“He actually used to feed all the cats every day, and he would also take them to the vet, try to find homes for them, everything,” said Nance Lakdawala, an SDSU staff member and Aztec Cats feeder. “He took care of them completely. … There’s actually six of us that do a week at a time, and we just trade off.”

Each of the feeders takes turns feeding the cats on a week-by-week basis.

On weekends and holidays, Denune comes to campus to feed the cats despite no longer being employed by SDSU.

“They’re kind of my extended cat family, and I actually look forward to coming here every weekend and just walking around the campus,” Denune said. “It’s a beautiful campus. Feeding my cats and seeing my cats, it’s just part of my life.”

Over the seven years since Aztec Cats first began, several other cats, besides the current seven, have called SDSU their home.

Denune said 19 former Aztec Cats were adopted out, including two adopted by Necochea and several he adopted himself.

However, he said there were two instances that he knows of involving students taking the cats.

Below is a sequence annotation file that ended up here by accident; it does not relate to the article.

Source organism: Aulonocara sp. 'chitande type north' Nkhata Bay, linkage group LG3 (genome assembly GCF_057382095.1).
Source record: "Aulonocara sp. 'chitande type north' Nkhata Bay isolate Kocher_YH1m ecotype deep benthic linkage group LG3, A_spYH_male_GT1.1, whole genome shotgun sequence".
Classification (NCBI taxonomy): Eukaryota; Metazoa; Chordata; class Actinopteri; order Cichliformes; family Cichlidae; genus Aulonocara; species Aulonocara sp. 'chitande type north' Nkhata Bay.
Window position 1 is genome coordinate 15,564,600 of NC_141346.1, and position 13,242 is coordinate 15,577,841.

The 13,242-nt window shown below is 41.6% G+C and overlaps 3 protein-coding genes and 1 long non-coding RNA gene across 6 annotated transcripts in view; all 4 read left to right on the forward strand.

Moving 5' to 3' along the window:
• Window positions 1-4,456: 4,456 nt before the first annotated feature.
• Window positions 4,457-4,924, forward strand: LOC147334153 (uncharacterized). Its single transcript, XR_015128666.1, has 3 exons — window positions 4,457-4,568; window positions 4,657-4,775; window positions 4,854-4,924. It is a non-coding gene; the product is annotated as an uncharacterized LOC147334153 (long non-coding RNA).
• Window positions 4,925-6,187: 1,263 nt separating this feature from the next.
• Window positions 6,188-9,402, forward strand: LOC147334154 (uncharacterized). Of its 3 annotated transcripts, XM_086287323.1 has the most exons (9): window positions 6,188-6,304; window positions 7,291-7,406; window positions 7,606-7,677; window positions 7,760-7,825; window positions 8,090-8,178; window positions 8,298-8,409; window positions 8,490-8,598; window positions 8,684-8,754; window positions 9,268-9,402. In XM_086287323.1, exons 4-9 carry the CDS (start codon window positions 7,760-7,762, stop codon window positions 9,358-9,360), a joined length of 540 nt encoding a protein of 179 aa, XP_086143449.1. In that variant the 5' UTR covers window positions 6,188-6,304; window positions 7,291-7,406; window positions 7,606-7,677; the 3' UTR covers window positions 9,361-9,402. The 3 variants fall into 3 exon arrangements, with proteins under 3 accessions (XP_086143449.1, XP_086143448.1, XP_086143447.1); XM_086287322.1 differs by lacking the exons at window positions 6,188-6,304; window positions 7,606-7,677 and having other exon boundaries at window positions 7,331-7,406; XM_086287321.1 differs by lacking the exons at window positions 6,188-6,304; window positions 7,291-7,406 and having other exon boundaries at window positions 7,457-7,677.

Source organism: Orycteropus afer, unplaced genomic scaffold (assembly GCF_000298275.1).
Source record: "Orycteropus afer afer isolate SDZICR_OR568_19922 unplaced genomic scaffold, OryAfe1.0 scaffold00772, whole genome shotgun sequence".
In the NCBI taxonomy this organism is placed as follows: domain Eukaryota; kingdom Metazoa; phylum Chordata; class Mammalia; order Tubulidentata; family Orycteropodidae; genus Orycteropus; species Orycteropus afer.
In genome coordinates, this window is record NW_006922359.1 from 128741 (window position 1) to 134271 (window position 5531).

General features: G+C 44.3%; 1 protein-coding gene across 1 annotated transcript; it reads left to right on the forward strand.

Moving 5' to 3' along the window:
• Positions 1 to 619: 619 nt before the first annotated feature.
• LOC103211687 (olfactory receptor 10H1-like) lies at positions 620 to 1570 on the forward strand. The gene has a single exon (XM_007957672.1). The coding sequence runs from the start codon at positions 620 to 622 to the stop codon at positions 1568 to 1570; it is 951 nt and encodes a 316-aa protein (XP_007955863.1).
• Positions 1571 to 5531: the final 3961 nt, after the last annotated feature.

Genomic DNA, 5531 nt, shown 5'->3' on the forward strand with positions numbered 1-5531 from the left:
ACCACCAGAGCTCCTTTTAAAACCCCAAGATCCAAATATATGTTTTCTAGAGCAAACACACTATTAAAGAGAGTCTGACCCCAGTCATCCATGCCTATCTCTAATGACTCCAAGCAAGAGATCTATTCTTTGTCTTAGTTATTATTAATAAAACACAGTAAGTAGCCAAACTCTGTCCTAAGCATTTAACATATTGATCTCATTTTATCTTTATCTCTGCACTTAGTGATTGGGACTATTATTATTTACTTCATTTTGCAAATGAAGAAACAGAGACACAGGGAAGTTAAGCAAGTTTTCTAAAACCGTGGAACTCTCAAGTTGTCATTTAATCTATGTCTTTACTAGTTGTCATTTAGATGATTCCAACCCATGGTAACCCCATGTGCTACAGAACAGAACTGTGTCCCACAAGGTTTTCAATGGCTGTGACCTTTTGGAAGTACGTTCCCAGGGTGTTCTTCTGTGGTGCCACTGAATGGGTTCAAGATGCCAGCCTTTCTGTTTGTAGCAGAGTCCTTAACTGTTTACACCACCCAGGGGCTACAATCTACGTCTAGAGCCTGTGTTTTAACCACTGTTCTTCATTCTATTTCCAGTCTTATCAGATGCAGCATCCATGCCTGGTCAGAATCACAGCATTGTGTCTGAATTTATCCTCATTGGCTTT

One student took an older Aztec cat to the animal shelter, thinking he was a lost cat.

“One day [a cat named Papa] just disappeared, and when he didn’t show up for a couple of days, we really started to worry,” Denune said. “Just for kicks I looked at the county animal shelter mugshot pictures, and there he was.”

Another instance occurred when a student took home an older cat, Crook, thinking she was lost.

“The student said, ‘Yeah, I took her home because I thought she was lost,’ so we tried out an adoption with them, and Crook growing up kind of alone and on campus didn’t really socialize well with this person,” Denune said. “We took her back, and actually, a faculty member adopted her, and she’s been doing great at the faculty member’s house. He sends me pictures every once in a while holding her and sleeping on the bed.”

Necochea said the goal for the Aztec Cats program was to adopt out the kittens. The older cats prefer the outdoors, so those Denune and the other feeders don’t have the same goal in mind for them.

Denune said the feral cat program is written into the grounds policy for staff members to take care of the cats and feed them.